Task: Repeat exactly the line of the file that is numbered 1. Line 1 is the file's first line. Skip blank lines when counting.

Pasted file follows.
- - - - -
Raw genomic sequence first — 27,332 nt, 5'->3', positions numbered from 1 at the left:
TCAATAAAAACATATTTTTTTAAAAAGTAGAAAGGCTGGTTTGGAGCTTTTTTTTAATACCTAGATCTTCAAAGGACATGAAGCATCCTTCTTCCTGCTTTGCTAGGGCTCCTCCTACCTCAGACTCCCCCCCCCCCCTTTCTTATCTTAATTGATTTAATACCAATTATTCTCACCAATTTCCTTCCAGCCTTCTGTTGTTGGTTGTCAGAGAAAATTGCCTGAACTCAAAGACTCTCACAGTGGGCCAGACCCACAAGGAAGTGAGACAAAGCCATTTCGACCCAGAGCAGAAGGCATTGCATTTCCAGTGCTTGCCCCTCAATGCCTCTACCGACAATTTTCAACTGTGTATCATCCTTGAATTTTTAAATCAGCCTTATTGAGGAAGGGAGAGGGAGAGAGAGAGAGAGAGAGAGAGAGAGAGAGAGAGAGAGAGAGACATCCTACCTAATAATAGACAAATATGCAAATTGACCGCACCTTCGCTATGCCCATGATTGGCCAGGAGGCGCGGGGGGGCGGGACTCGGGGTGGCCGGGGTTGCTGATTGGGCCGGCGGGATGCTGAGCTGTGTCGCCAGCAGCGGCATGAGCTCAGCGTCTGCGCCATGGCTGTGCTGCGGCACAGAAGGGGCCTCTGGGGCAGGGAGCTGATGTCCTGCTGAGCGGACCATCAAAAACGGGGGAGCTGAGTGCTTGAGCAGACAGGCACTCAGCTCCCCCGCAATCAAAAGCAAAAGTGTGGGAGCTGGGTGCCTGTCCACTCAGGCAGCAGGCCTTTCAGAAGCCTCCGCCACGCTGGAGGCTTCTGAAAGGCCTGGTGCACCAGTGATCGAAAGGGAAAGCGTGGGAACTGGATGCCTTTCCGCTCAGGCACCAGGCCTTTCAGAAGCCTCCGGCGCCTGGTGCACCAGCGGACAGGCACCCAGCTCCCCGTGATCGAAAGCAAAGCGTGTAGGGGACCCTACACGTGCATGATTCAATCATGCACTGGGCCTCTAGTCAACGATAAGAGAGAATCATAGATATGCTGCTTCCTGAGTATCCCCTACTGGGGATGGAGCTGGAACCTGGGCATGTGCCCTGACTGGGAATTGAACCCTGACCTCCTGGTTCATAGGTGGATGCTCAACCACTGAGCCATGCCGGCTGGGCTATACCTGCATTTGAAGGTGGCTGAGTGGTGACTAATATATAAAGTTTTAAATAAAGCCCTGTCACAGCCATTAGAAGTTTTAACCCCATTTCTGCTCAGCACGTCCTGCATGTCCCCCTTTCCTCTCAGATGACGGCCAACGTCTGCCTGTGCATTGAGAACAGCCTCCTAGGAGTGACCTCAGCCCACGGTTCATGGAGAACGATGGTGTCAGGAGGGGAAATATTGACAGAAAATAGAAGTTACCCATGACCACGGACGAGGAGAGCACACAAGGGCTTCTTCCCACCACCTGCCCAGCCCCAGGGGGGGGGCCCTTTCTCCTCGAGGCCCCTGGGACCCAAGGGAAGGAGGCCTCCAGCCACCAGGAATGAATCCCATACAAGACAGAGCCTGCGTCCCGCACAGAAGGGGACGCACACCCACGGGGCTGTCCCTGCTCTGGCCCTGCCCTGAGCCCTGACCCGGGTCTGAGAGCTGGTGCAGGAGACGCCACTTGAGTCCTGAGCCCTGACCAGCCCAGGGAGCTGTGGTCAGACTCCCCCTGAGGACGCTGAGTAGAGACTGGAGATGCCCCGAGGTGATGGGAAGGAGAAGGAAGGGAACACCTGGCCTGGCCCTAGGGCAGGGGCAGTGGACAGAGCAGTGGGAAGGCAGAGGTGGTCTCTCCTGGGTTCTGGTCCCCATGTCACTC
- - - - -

Raw genomic sequence first — 27,332 nt, 5'->3', positions numbered from 1 at the left: